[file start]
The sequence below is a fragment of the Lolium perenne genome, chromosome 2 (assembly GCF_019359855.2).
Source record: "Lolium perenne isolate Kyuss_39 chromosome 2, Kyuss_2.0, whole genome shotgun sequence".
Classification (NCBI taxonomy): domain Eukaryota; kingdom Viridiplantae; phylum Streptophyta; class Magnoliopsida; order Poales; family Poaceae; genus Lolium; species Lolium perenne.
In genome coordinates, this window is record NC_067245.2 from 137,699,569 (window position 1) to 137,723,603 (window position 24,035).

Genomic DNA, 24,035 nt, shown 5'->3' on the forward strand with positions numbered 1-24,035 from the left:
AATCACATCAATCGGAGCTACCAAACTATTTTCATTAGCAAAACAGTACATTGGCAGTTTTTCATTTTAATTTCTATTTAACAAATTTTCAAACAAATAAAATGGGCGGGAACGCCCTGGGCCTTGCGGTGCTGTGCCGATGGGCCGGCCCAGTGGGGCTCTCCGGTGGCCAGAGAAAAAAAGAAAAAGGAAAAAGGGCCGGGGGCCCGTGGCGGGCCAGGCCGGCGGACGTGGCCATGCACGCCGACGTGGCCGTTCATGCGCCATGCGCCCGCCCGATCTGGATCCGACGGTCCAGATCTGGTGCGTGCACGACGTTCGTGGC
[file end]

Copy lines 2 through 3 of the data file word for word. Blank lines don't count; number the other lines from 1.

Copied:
Source record: "Lolium perenne isolate Kyuss_39 chromosome 2, Kyuss_2.0, whole genome shotgun sequence".
Classification (NCBI taxonomy): domain Eukaryota; kingdom Viridiplantae; phylum Streptophyta; class Magnoliopsida; order Poales; family Poaceae; genus Lolium; species Lolium perenne.